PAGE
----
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Latest Acclimatization Stories

2011-12-22 12:40:09

...don't climb too fast! Lack of acclimatization and excessively rapid ascent are the main risk factors for acute mountain sickness, as Kai Schommer and Peter Bärtsch explain in this issue of Deutsches Ärzteblatt International (Dtsch Arztebl Int 2011; 108 [49]: 839-48). More and more tourists are climbing up mountains that are 5000 to almost 7000 meters high, such as Kilimanjaro, without any prior experience at high altitudes. The low oxygen content in the air...

2010-10-26 00:40:25

Health-related and performance benefits found among cyclists pre-training in Oregon's climate chamber Turning up the heat might be the best thing for athletes competing in cool weather, according to a new study by human physiology researchers at the University of Oregon. Published in the October issue of the Journal of Applied Physiology, the paper examined the impact of heat acclimation to improve athletic performance in hot and cool environments. Researchers conducted exercise tests on 12...

2010-07-01 16:13:06

New research by UC Davis wheat geneticist Jorge Dubcovsky and his colleagues could lead to new strategies for improving freezing tolerance in wheat, which provides more than one-fifth of the calories consumed by people around the world. The new findings, published June 22 in the Online First issue of the journal Plant Physiology, shed light on the connection between flowering and freezing tolerance in wheat. In winter wheat and barley varieties, long exposures to non-freezing cold...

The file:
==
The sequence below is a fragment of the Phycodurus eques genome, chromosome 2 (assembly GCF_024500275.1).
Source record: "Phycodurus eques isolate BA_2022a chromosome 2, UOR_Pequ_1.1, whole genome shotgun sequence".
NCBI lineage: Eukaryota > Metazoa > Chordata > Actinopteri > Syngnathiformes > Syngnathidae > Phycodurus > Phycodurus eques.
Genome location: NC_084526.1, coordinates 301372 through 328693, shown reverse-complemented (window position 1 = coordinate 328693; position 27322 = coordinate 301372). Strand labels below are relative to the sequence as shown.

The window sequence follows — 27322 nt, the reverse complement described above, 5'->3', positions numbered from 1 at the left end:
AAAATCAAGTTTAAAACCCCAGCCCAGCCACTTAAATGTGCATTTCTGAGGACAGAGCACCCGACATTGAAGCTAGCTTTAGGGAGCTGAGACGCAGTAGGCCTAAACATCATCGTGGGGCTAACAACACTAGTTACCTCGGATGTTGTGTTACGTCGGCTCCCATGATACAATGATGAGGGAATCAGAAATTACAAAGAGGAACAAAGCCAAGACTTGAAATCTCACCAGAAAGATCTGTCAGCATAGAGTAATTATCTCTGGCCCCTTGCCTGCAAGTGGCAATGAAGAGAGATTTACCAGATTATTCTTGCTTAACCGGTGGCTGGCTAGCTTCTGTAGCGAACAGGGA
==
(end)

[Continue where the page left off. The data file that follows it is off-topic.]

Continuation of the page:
2006-07-25 07:45:00

By Charnicia Huggins NEW YORK (Reuters Health) - As temperatures soar during these summer months, the National Athletic Trainers' Association (NATA) advises that athletes, parents, coaches and medical personnel follow their new recommendations for preventing and treating dehydration, heat stroke and other exertional heat illnesses. "Some of the worst heat problems happen with highly trained athletes in their teens and twenties," NATA spokesperson, Dr. Douglas Casa, told Reuters Health....

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2006-07-25 00:45:00

By Charnicia Huggins NEW YORK -- As temperatures soar during these summer months, the National Athletic Trainers' Association (NATA) advises that athletes, parents, coaches and medical personnel follow their new recommendations for preventing and treating dehydration, heat stroke and other exertional heat illnesses. "Some of the worst heat problems happen with highly trained athletes in their teens and twenties," NATA spokesperson, Dr. Douglas Casa, told Reuters Health. Athletes may be able...


Word of the Day
mallemaroking
  • Nautical, the visiting and carousing of sailors in the Greenland ships.
This word is apparently from a confusion of two similar Dutch words: 'mallemerok,' a foolish woman, and 'mallemok,' a name for some persons among the crew of a whaling vessel.